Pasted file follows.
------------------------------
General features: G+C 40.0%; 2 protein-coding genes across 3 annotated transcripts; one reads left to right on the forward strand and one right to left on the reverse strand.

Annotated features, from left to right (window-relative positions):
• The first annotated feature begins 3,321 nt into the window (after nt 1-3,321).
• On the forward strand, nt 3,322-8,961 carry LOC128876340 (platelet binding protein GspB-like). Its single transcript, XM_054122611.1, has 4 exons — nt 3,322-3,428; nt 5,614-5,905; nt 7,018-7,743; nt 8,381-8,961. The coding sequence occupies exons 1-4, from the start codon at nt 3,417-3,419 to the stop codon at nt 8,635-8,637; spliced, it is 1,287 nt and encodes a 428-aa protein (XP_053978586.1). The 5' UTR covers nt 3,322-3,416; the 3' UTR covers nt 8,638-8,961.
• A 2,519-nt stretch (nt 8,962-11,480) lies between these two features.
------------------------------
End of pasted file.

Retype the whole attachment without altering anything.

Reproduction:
General features: G+C 40.0%; 2 protein-coding genes across 3 annotated transcripts; one reads left to right on the forward strand and one right to left on the reverse strand.

Annotated features, from left to right (window-relative positions):
• The first annotated feature begins 3,321 nt into the window (after nt 1-3,321).
• On the forward strand, nt 3,322-8,961 carry LOC128876340 (platelet binding protein GspB-like). Its single transcript, XM_054122611.1, has 4 exons — nt 3,322-3,428; nt 5,614-5,905; nt 7,018-7,743; nt 8,381-8,961. The coding sequence occupies exons 1-4, from the start codon at nt 3,417-3,419 to the stop codon at nt 8,635-8,637; spliced, it is 1,287 nt and encodes a 428-aa protein (XP_053978586.1). The 5' UTR covers nt 3,322-3,416; the 3' UTR covers nt 8,638-8,961.
• A 2,519-nt stretch (nt 8,962-11,480) lies between these two features.